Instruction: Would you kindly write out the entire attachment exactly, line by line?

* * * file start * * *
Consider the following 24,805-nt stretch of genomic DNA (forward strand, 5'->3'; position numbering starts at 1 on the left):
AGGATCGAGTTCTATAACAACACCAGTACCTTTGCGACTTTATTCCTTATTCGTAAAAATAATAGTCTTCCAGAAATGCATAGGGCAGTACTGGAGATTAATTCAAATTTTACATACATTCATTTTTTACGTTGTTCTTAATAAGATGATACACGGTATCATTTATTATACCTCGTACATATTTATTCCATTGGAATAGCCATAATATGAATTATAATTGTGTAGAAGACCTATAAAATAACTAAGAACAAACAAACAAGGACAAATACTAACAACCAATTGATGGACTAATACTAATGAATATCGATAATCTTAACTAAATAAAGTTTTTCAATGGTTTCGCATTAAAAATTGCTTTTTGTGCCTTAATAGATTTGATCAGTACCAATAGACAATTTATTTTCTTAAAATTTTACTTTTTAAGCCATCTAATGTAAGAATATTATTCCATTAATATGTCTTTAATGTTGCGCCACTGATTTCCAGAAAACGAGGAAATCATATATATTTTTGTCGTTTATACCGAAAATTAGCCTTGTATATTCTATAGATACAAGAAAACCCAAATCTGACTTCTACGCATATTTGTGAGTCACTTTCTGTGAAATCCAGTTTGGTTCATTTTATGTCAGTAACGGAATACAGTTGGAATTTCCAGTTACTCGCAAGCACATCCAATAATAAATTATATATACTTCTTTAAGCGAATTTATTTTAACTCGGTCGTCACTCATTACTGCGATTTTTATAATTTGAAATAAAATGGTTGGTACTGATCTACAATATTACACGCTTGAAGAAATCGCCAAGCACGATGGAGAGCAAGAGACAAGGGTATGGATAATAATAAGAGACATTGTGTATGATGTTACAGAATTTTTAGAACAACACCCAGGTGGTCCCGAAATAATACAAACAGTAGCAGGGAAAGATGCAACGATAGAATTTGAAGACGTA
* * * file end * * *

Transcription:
Consider the following 24,805-nt stretch of genomic DNA (forward strand, 5'->3'; position numbering starts at 1 on the left):
AGGATCGAGTTCTATAACAACACCAGTACCTTTGCGACTTTATTCCTTATTCGTAAAAATAATAGTCTTCCAGAAATGCATAGGGCAGTACTGGAGATTAATTCAAATTTTACATACATTCATTTTTTACGTTGTTCTTAATAAGATGATACACGGTATCATTTATTATACCTCGTACATATTTATTCCATTGGAATAGCCATAATATGAATTATAATTGTGTAGAAGACCTATAAAATAACTAAGAACAAACAAACAAGGACAAATACTAACAACCAATTGATGGACTAATACTAATGAATATCGATAATCTTAACTAAATAAAGTTTTTCAATGGTTTCGCATTAAAAATTGCTTTTTGTGCCTTAATAGATTTGATCAGTACCAATAGACAATTTATTTTCTTAAAATTTTACTTTTTAAGCCATCTAATGTAAGAATATTATTCCATTAATATGTCTTTAATGTTGCGCCACTGATTTCCAGAAAACGAGGAAATCATATATATTTTTGTCGTTTATACCGAAAATTAGCCTTGTATATTCTATAGATACAAGAAAACCCAAATCTGACTTCTACGCATATTTGTGAGTCACTTTCTGTGAAATCCAGTTTGGTTCATTTTATGTCAGTAACGGAATACAGTTGGAATTTCCAGTTACTCGCAAGCACATCCAATAATAAATTATATATACTTCTTTAAGCGAATTTATTTTAACTCGGTCGTCACTCATTACTGCGATTTTTATAATTTGAAATAAAATGGTTGGTACTGATCTACAATATTACACGCTTGAAGAAATCGCCAAGCACGATGGAGAGCAAGAGACAAGGGTATGGATAATAATAAGAGACATTGTGTATGATGTTACAGAATTTTTAGAACAACACCCAGGTGGTCCCGAAATAATACAAACAGTAGCAGGGAAAGATGCAACGATAGAATTTGAAGACGTA